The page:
Rajesh Khatri, Executive Director and CEO, TAL Manufacturing Solutions Ltd shares with Ahlam Rais the latest trends of the manufacturing industry along with his future fiscal targets.
TAL Manufacturing Solutions, a TATA Enterprise, is a 100% subsidiary of TATA Motors and one of the leading companies in India, delivering manufacturing solutions for over 40 years to customers in automotive and heavy engineering and more recently, to aerospace and defence sectors. It also provides cost effective automation solutions, including its ingenuously developed 5/6 axis articulated robots, to the industry.
TAL Manufacturing Solutions has two facilities in India. What is the total investment carried out by the company for each of them?
Rajesh Khatri: In our new Nagpur facility, we have invested more than Rs 100 crore in the last one and a half year whereas in our Pune facility, we have already invested more than Rs 15 crore in the robotics business. Our company has indigenized and developed robots in the shortest possible time i.e. in less than 2 years.
In the present scenario, many Indian players import their machines. Do you think this trend will change with an increase in local production of machines?
Khatri: Yes but it will take time; today 50% of the machines are imported and this is primarily because special machines are not ‘Made in India’ especially the large machine used for the aerospace industry. Secondly, we still have a long way to go in terms of technologies, aesthetics, quality of the machine, reliability of the machines, etc. These are some of the areas where we still need to benchmark and improve our machines in order to meet the global standards.
What are the latest trends of the manufacturing industry?
Khatri: Industry 4.0 is a buzzword, there is a need for automation but a bigger trend is closed automation which is not only sweeping India but the globe and hence, the earlier we start the better. At present, we are way behind in automation as far as the world is concerned. The density of robots in India is less than 1, one in ten thousand workers. Whereas in China it is around 50 and it has grown more than 90 – 100% CAGR over the last few years to reach the figure of 50. Korea is at 450 so imagine the effort which will be required to reach there. The good thing is that we are growing quickly and the growing awareness will work well for us.
How has the ‘Make in India’ campaign helped the manufacturing sector to grow? Can we expect India to be the next China in the coming years?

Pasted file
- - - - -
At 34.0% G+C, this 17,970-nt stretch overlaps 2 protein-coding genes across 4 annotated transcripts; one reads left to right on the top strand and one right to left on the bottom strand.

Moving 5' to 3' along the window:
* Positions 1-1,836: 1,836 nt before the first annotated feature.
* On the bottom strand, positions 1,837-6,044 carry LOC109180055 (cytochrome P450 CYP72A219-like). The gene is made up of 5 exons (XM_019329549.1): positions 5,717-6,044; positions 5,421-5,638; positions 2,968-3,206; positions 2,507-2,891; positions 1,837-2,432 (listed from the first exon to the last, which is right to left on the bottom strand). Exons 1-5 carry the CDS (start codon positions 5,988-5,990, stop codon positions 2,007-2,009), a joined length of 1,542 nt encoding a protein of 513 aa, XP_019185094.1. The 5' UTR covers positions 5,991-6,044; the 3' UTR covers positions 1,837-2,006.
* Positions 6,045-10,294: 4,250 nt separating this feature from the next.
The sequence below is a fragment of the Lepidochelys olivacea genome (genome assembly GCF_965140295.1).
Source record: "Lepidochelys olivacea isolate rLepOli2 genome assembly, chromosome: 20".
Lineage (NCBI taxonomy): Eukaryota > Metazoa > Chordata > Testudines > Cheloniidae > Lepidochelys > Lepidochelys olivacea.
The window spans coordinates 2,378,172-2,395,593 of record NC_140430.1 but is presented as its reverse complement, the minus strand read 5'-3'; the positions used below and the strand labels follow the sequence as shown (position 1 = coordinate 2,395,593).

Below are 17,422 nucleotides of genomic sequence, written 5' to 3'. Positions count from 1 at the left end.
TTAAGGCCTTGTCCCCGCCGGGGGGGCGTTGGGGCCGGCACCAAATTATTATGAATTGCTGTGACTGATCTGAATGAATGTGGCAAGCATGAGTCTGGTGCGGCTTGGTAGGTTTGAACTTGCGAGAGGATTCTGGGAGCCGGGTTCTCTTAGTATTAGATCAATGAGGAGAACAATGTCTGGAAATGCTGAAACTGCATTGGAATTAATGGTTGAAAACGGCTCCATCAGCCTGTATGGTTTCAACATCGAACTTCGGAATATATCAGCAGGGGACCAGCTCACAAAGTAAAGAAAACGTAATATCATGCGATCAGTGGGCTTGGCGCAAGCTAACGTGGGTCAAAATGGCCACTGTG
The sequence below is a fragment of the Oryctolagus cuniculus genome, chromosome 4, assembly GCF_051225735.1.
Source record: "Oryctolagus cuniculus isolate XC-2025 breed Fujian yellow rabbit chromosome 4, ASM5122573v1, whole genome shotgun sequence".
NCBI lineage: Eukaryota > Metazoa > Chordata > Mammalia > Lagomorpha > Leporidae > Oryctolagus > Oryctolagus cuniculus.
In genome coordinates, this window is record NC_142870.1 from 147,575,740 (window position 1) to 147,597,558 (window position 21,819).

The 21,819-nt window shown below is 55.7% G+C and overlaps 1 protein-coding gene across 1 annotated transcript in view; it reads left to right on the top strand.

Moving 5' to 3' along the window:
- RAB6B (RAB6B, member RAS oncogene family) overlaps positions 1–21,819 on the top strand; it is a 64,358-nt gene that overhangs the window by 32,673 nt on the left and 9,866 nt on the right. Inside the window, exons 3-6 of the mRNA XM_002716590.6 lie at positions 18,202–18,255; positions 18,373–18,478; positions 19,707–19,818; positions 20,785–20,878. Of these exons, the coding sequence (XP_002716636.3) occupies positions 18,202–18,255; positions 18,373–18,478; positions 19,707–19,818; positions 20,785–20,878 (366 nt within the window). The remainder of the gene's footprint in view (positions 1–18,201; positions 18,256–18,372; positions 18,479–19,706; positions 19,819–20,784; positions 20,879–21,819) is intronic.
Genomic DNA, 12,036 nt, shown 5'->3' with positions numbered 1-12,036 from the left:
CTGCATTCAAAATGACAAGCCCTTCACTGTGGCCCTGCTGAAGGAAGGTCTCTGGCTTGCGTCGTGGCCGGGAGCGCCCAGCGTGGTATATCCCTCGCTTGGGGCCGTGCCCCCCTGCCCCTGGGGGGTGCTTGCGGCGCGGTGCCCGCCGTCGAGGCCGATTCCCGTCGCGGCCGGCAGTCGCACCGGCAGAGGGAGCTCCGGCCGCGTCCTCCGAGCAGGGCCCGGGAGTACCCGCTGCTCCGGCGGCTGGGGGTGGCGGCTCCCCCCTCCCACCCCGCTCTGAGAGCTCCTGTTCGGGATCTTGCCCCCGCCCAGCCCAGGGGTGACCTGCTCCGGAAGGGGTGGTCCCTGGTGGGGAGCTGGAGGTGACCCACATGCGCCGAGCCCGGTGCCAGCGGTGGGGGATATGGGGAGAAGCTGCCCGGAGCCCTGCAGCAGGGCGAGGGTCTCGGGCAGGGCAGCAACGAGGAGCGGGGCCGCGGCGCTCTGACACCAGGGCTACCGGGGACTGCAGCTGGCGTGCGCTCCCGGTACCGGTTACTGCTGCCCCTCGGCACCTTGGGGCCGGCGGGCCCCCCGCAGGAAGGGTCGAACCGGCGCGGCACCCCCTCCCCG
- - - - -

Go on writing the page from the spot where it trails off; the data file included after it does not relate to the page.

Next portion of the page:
Khatri: A lot of emphasis has been given to the manufacturing industry in the past two years because of the ‘Make in India’ campaign but how many new industries have been set up? The campaign has remained at a macro level but we need it to translate into policies which will benefit the industry.
In addition to this, we have also been talking about the ‘Ease of Doing Business.’ We have moved up on certain scales but we still have a long way to go. We need the government to be more focussed and dedicated in terms of providing policies in order to promote manufacturing.
Certainly, we will catch up with China as we have the potential but it requires the support from the government in the form of policies. For instance, in China the local government provides numerous incentives and subsides for the manufacturing sector. However, in India we are not given any subsidy. In Italy too, for selected machines which the localities buy they are allowed a depreciation rate of 125% whereas we are doing it at the normal rate of 10–15%.
We are at a macro level and if we really want to translate it into action than we have to go down into the micro level which focuses on manufacturing. We are looking forward to a lot of support from the government.
The GST has already missed its first deadline of April 1. What are your thoughts on the implementation of this vital policy?
Khatri: It will be very effective. Initially, it was expected to roll out on April 1 but even if the government is able to implement it by June1, 2017 the industry will be happy with it. The GST will be a ‘game changer’ as we will be sending out good signals and it is a step in the right direction. This will have a positive effect on the Indian manufacturing industry!
What is the expected turnover for your company in the next five years?
Khatri: By the end of March, we are likely to cross Rs 300 crore for the first time in our history. We are still in our initial stages as aerospace is yet to come to India in a big way and we have launched our range of robotics in September 2016. We expect to have sold about 50 robots by March end.
We have our vision of touching around Rs 1,000 crore in the next five years i.e. by 2021. We expect our aerospace business itself to cross more than Rs 600 crore, it is an area on which we are focusing on.